For anyone who wants to bring up the violence in the Torah: The books of Joshua and Judges(Samson is the world's first suicide terrorist, in my view) are historical narratives, they are not religious injunctions telling prospective followers how to behave from now until the end of time. There is no verse in the Bible that says Joshua is the "excellent standard of human conduct". Futhermore, demographically, a huge percentage of Jews are effectively atheists and don't believe a word of the Pentateuch.

    Christianity: The Catholic Church was an absolutely disgusting and vile institution for centuries. What can be said about it, though, is that they were, in fact, "distorting" the teachings of Christ. The gospels are some of the most beautiful and sublime narratives in the history of world literature, and their ideology is, if anything, pacifist. For centuries, in fact, most European Catholics had never even read the Bible, it not being available in a language with any currency among the general public. Once those translations finally emerged, and the general public was able to read them, the egregious behavior of the Catholic Church became obvious. Hence Luther and the Protestant Revolution. Islam has never gone through any cognate reform, and more importantly, the actual words of the Qu'ran and Hadith hardly allow for it.

    No, Islam is not the only factor in Middle East politics. I don't think the region reduces to some binary "Israel=good guys, Muslims=bad guys!" dynamic(I am no fan of Benjamin Netanyahu, for instance). But these are all facts; do you think that they aren't taken into account by the Obama Administration? Do you really think that, in the highest hallways of power, the word "Islamophobia" is ever deployed in crafting Foreign Policy? It certainly isn't when Obama systematically sends drones to Pakistans to kill Islamic terrorists by the hundreds(which liberals don't seem to care too much about)?

    I am not a Muslim, and I don't think Islam provides anything that is inherently and inextricably tied to the faith that is worth preserving or not criticizing, and I'm not ashamed of it.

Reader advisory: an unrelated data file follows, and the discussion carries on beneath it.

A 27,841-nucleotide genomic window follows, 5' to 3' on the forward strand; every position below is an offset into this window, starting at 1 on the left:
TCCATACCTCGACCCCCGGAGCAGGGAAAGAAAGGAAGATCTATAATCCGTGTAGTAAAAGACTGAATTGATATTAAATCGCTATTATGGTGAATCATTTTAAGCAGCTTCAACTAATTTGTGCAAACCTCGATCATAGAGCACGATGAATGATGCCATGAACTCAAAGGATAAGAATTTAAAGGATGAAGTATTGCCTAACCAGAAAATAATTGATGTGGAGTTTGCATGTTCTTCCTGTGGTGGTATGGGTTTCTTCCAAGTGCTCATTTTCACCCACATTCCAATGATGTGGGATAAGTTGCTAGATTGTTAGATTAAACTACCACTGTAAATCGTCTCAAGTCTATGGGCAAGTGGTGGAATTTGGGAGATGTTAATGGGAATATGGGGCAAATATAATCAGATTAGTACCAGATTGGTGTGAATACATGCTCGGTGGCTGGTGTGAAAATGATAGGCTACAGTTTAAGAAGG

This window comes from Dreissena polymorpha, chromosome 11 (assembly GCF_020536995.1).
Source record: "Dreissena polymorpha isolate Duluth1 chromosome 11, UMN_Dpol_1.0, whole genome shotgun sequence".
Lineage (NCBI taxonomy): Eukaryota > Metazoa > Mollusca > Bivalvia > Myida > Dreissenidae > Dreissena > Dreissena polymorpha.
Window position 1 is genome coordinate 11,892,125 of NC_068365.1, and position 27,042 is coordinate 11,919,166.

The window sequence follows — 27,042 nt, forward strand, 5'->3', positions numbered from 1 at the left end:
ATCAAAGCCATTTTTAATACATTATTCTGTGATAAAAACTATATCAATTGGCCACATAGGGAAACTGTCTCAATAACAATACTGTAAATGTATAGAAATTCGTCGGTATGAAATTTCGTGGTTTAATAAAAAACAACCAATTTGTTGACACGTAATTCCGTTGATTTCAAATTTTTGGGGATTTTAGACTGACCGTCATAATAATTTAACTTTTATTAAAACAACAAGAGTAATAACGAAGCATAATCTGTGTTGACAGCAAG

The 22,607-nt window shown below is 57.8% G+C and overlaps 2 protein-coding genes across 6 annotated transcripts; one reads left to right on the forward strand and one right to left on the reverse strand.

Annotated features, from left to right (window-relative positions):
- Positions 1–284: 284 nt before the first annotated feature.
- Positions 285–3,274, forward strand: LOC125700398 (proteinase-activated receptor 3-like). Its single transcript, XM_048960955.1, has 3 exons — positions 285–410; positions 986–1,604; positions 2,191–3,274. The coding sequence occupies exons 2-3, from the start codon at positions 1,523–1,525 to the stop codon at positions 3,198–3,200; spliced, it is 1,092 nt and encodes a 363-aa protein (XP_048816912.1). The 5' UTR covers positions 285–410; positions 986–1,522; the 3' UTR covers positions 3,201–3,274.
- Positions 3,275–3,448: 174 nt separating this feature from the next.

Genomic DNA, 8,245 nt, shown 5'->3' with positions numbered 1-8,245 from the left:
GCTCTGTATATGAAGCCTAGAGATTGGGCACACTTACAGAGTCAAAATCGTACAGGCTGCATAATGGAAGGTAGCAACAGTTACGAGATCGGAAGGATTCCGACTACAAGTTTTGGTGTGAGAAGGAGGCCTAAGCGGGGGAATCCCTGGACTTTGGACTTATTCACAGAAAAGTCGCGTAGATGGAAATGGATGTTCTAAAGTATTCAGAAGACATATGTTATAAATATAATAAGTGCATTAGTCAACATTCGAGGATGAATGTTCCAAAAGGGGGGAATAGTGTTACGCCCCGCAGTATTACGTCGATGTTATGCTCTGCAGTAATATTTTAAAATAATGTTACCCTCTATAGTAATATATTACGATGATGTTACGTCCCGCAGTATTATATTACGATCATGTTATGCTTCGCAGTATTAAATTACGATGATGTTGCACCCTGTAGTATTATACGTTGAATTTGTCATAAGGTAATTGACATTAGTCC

EDIT:
    You might notice that I was, in fact, the very first person in this thread to post those pictures, and that I found them incredibly endearing. They are wonderful pictures. The problem is, when these folks go searching in the Qu'ran for Islamic bona fides to back their words up, they're not going to find them.
    Last edited by Condition2SQ, Sep 14, 2012
  9. Ghost Chosen One

    Member Since:
    Oct 13, 2003
    star 6
    Why not respond to my post?

    See my last post. The Muslim leaders don't all speak with one voice either.

    Also, there are plenty of passages in the Bible that most Christians today reject. Why not say that the West and Christianity are incompatible?

    Of course people in the 21st century behave this way. People always behave this way, and unfortunately always will, when under these circumstances of ignorance, conspiracy/paranoia, uncertainty, change, and economic depression. And yes, the Muslim World is deep in an economic depression.

    Also, my "model" isn't wrong. My "model" says that there are extremists in every religion, race, ethnicity, nation, and organization... and that they aren't represenative of everyone in the same group as them.

    Not from me.

    At least you separated the religion from the people here. But still wrong, and inflammatory.